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How to Stop Demand Barking

What to do if your dog barks at you to demand things, such as food.

By
Jolanta Benal, CPDT-KA, CBCC-KA,
October 11, 2011
Episode #122

This week, a little lesson in accidental training by a Facebook fan. Katherine posted that her two Shih Tzus always bark at her while she’s eating, so she winds up feeding them whatever’s on her plate. Katherine, I can solve your problem, but you might need some earplugs, and you’ll definitely need a boatload of patience.

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What Is Demand Barking?

Alas, poor Katherine has taught her dogs that if they would like some of whatever she’s having, the thing to do is to bark at her. Trainers call this demand barking. No pointing fingers at Katherine, because people accidentally teach dogs this and other nuisance behaviors all the time.

In Katherine’s case, something like this probably happened: She was eating. One or both of her dogs happened to bark – maybe to get her attention, maybe because a noise outside got them agitated. Not knowing how else to quiet them, Katherine tossed them each a bit of whatever was on her plate. Dogs learn fast, especially when a behavior comes naturally to them anyway. Two or three reps of this training scenario, and Katherine’s Shih Tzus were demand-barking champs.

So what’s Katherine to do?

Demand Barking Ends When It Stops Working

If Katherine wants the barking to stop, she needs to make sure it no longer produces food.

This is where the earplugs come in. Here’s why: The Shih Tzus have had the barking habit for a while now. Sometimes maybe Katherine feeds them right away. Sometimes she holds out for 5 minutes. Or even 10 minutes.

Consequently, the dogs never know quite how long they have to bark before the food heads their way. They’ve learned to persist. To end her dogs’ barking habit, Katherine will have to ignore it and not give them any food, no matter how long the barking lasts.

Hold Out Through the “Extinction Burst”

Wait, it gets worse. Suppose your old car sometimes takes 5 or 6 tries to start. One morning, though, you try 6 times. Then 7. Nothing. How many times do you turn that key before you accept that your car has given up the ghost? A dozen? Two dozen? That last flurry of key turns is what scientists who study learning call an “extinction burst.”

For Katherine’s Shih Tzus, barking sometimes works right away, but often it takes a while. They keep turning the key in Katherine’s ignition, and eventually she starts. The day she doesn’t start – the day when, no matter how long they bark at her, she doesn’t give up any of her food – they will throw a barkfest louder and more intense than any she has ever heard before. If she can’t stand it one more second and caves in then, her goose is cooked. Because now her dogs have learned that that’s how long and hard they have to bark. This is not a problem for them.

The good news is that extinction bursts come right before the barking dog (or ignition-key-turning person) gives up. The bad news (there’s always more bad news) is that with a really well entrenched behavior, there may be more than one extinction burst. Each burst is weaker than the one before, but maybe we should add noise-canceling headphones to those earplugs for poor Katherine.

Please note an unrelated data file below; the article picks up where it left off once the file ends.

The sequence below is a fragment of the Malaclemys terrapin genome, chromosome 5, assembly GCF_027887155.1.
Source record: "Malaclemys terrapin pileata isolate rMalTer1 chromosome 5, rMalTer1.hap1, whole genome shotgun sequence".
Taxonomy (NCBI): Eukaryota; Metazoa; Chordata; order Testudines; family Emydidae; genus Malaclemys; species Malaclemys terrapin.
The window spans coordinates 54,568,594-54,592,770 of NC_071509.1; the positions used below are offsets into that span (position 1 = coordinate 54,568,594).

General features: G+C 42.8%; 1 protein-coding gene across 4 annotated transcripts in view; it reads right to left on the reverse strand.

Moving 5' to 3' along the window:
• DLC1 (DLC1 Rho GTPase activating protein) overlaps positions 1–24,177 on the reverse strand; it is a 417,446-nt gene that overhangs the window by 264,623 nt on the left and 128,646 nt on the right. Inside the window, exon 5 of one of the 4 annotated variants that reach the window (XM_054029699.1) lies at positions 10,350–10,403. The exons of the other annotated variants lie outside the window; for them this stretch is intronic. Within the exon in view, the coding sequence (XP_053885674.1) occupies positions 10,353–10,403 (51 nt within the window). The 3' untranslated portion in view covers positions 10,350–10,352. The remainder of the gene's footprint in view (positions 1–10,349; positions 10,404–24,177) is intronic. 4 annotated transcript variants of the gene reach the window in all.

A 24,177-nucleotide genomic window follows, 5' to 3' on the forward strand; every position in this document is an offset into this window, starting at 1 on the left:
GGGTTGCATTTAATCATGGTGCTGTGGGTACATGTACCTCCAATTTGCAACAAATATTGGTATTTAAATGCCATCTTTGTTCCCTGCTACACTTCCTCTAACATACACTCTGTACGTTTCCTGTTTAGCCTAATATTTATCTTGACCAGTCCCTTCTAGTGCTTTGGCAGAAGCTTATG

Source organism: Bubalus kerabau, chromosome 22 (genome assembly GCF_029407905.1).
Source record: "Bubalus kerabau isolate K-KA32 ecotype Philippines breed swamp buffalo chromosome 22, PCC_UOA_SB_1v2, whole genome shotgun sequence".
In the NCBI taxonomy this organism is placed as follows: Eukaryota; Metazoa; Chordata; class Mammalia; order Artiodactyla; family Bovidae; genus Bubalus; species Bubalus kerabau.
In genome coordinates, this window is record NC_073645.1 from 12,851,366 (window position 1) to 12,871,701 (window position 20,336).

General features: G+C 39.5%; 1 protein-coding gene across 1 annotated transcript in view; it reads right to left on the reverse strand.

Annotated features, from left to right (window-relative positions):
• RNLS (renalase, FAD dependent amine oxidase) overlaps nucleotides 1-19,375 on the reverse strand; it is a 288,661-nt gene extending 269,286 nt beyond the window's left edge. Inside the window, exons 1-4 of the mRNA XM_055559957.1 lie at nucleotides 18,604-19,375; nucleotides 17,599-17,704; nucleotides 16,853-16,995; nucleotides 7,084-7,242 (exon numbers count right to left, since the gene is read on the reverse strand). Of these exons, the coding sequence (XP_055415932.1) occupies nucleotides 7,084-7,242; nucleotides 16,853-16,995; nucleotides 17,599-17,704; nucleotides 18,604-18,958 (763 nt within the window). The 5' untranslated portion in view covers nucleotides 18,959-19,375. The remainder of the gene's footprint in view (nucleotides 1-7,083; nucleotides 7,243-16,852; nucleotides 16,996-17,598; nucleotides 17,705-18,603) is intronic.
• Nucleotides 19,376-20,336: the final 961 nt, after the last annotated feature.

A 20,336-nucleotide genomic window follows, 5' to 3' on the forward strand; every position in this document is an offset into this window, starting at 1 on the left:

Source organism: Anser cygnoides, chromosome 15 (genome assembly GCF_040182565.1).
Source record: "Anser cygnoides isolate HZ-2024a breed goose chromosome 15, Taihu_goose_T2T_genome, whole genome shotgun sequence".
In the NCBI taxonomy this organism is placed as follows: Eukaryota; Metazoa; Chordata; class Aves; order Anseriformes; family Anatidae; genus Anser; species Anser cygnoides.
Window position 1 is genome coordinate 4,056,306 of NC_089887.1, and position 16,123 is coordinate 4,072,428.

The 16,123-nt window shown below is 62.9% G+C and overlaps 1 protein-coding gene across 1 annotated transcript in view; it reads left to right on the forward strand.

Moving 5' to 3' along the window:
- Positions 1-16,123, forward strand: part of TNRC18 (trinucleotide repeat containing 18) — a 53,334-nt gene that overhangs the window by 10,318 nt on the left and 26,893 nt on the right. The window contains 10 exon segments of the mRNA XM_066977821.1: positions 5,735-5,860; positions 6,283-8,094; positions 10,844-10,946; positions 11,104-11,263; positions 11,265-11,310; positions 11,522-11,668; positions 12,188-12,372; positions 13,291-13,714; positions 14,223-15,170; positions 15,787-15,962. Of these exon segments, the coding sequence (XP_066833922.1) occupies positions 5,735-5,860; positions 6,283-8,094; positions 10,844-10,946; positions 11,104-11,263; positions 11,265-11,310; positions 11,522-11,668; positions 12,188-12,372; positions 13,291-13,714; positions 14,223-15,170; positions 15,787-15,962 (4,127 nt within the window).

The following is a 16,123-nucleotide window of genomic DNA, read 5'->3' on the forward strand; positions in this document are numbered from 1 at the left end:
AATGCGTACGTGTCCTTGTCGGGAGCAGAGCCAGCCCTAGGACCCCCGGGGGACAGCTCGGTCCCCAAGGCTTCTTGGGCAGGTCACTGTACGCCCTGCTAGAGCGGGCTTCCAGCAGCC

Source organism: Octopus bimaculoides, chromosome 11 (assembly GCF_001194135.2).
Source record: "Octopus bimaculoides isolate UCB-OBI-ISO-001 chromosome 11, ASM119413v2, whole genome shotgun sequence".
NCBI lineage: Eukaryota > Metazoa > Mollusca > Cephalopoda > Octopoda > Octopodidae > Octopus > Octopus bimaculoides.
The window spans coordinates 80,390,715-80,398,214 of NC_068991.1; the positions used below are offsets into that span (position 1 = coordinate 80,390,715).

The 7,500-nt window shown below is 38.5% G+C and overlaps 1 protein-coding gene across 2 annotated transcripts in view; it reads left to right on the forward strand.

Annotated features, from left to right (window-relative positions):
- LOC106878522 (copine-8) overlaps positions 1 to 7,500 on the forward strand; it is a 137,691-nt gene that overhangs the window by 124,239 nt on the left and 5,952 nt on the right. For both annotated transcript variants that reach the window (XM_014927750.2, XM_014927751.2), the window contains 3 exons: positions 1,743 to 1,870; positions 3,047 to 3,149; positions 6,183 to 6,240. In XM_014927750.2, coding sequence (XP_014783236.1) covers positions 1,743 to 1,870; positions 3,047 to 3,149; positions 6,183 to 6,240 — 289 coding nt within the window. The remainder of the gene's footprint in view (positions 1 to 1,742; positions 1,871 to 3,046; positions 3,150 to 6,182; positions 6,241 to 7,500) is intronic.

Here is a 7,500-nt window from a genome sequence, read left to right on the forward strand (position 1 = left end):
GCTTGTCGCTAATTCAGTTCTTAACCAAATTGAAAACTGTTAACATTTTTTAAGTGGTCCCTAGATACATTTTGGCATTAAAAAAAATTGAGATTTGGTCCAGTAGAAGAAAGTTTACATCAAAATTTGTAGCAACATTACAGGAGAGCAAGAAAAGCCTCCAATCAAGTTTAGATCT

Scolding and Punishment Probably Won’t Work

You might be wondering why I don’t recommend Katherine reprimand her dogs or punish them. For starters, attention is a reward for most dogs, even negative attention such as scolding.

As for punishment, I’d bet my consultation fee it wouldn’t stop Katherine’s dogs from barking for more than a few moments at a time. Their barking has a long history of success. You need an awfully harsh punishment to squelch a behavior that’s been paying off well for months or years. And harsh punishments have a nasty way of creating new problems of their own, such as fear or aggression directed toward the person who does the punishing – or toward whoever happens to be nearby, including the other dog. Finally, it strikes me as just a little unfair to punish the dogs for doing what their guardian taught them to do (albeit accidentally).

Can the Dogs Get What They Want a Different Way?

To make retraining her dogs easier, Katherine can offer them something fascinating to keep them busy and quiet. Since they want what’s on her plate, she might take a portion of it and stuff it into food-dispensing toys for the dogs to play with while she eats. If the dogs can get what they want from the toys, they may choose to play with them instead of barking at her. No guarantees this will work, but if it does, she’s got an end run around her problem.

Try Rewarding Moments of Quiet

Here’s another idea to try if the dogs don’t bark continuously and if Katherine has pretty quick reflexes. She can set aside some bits of food from her plate, and ignore the barking. The second one of her dogs takes a break from barking, that dog should get a piece of food as fast as she can deliver it. I’d expect the dogs to pick up the lesson within a few meals – “Aha! Barking doesn’t work anymore. Being quiet is the new way to get service at Chez Katherine.” They’re likely to slip back into old habits frequently for a while, as we all do, of course.

Now you’re thinking: But they’ll be begging from the table! Sure they will. But if they beg by being quiet and polite, and if the food Katherine shares with them doesn’t give them indigestion or make them fat, then everybody’s happy, and where’s the harm?

Send your questions and comments to dogtrainer@quickanddirtytips.com, and I may use them in a future article. I'm on Twitter as Dogalini, and you can also find me on Facebook, where I post links to articles and videos and respond to your questions. Thanks for reading! 

Image courtesy of Shutterstock

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